LUCERNE, Switzerland - World leaders began gathering in Switzerland on Saturday for a summit to pressure Russia to end its war in Ukraine, but the absence of powerful allies of Moscow such as China will blunt its potential impact.

Dozens of allies of Ukraine will take part, but China is staying away after Russia was frozen out of proceedings on the grounds it had dismissed the event as a waste of time and had no interest in attending.

China's absence means hopes the summit will show Russia as globally isolated have faded, while recent military reverses have put Kyiv on the back foot. The war in Gaza between Israel and Hamas has also diverted the world's attention from Ukraine.

The talks are expected to focus on broader concerns triggered by the war, such as food and nuclear security and freedom of navigation, and a draft of the final declaration identifies Russia as the aggressor, sources said.

German Chancellor Olaf Scholz called the event an important step towards progress. "Many questions of peace and security will be discussed, but not the very biggest. That was always the plan," he said, speaking to Welt TV before travelling to Switzerland.

"This is a small plant that needs to be watered, but of course also with the perspective that more can then come out of it."

Around 100 countries and organizations have committed to the two-day gathering at the Buergenstock, a mountaintop resort in central Switzerland.

On the eve of the gathering Russian President Vladimir Putin said Russia would end the war only if Kyiv agreed to drop its NATO ambitions and hand over the entirety of four provinces claimed by Moscow - demands Kyiv swiftly rejected as tantamount to surrender.

Putin's conditions apparently reflected Moscow's growing confidence that its forces have the upper hand in the war. Scholz cast them as an attempt to muddy the waters.

"Everyone knows that this is not a serious proposal, but had something to do with the peace conference in Switzerland," he told ZDF television in a separate interview.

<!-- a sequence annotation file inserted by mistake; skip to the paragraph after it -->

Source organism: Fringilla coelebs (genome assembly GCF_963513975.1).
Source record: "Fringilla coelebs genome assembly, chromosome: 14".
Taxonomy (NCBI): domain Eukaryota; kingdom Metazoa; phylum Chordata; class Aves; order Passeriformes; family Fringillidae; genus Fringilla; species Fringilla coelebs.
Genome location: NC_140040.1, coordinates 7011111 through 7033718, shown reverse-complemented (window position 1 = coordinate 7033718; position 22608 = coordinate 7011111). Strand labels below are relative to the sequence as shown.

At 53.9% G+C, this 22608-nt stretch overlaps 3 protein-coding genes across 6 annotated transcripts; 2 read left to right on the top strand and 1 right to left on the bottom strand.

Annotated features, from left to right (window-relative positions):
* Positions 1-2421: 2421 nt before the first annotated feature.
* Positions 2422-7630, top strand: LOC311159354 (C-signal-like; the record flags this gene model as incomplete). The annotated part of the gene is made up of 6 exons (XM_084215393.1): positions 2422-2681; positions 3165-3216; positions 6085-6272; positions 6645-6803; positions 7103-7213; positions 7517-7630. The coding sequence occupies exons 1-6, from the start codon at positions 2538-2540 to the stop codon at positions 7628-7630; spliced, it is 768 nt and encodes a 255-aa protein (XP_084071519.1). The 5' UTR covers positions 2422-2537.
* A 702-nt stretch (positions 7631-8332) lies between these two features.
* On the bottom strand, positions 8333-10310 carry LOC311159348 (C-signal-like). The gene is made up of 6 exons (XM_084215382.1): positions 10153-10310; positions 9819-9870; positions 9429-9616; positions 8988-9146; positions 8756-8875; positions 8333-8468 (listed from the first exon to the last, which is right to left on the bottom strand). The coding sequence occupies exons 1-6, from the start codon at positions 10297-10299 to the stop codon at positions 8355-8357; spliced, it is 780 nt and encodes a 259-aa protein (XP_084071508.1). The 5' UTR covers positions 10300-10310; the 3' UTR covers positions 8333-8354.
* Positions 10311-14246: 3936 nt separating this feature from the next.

Moscow casts what it calls its special military operation as part of a broader struggle with the West, which it says wants to bring Russia to its knees. Kyiv and its allies reject this and accuse Russia of waging an illegal war of conquest.

Switzerland, which took on the summit at the behest of Ukrainian President Volodymyr Zelenskiy, wants to pave the way for a future peace process that includes Russia.

But geopolitical splits have dogged the event.


Zelenskiy has accused Beijing of helping Moscow undermine the gathering, an accusation China's foreign ministry denied.

"The summit risks showing the limits of Ukrainian diplomacy," said Richard Gowan, U.N. Director at the International Crisis Group. "Nonetheless, it is also a chance for Ukraine to remind the world that it is defending the principles of the U.N. Charter."

China had said it would consider taking part, but ultimately declined because Russia would not be there.

"It's clear that at the moment, in geopolitical terms, for China the special relationship with Russia takes precedence over any other consideration," said Bernardino Regazzoni, a former Swiss ambassador to China.

The summit has also had to contend with an alternative plan floated by China.

U.S. Vice President Kamala Harris and the leaders of France, Germany, Italy, Britain, Canada and Japan are among those due to attend. India, Turkey and Hungary, which maintain friendlier relations with Russia, are also expected to join.

European officials privately concede that without support from Moscow's main allies, the summit's impact will be limited.

"What can (Zelenskiy) hope for out of it?" said Daniel Woker, a former Swiss ambassador. "Another small step forward in international solidarity with Ukraine as the victim of Russian aggression."

Polish President Andrzej Duda said the summit aimed to bring home to more geographically distant countries the scale of the threat to the world posed by Moscow.

Supporters of Ukraine are marking the talks with a series of events in the nearby city of Lucerne to draw attention to the war's humanitarian costs, with a demonstration planned to call for the return of prisoners and children taken to Russia.

(Reporting by Dave Graham, John Revill, Thomas Escritt, Emma Farge, Alan Charlish Writing by Dave Graham and Matthias Williams Editing by Angus MacSwan and Frances Kerry)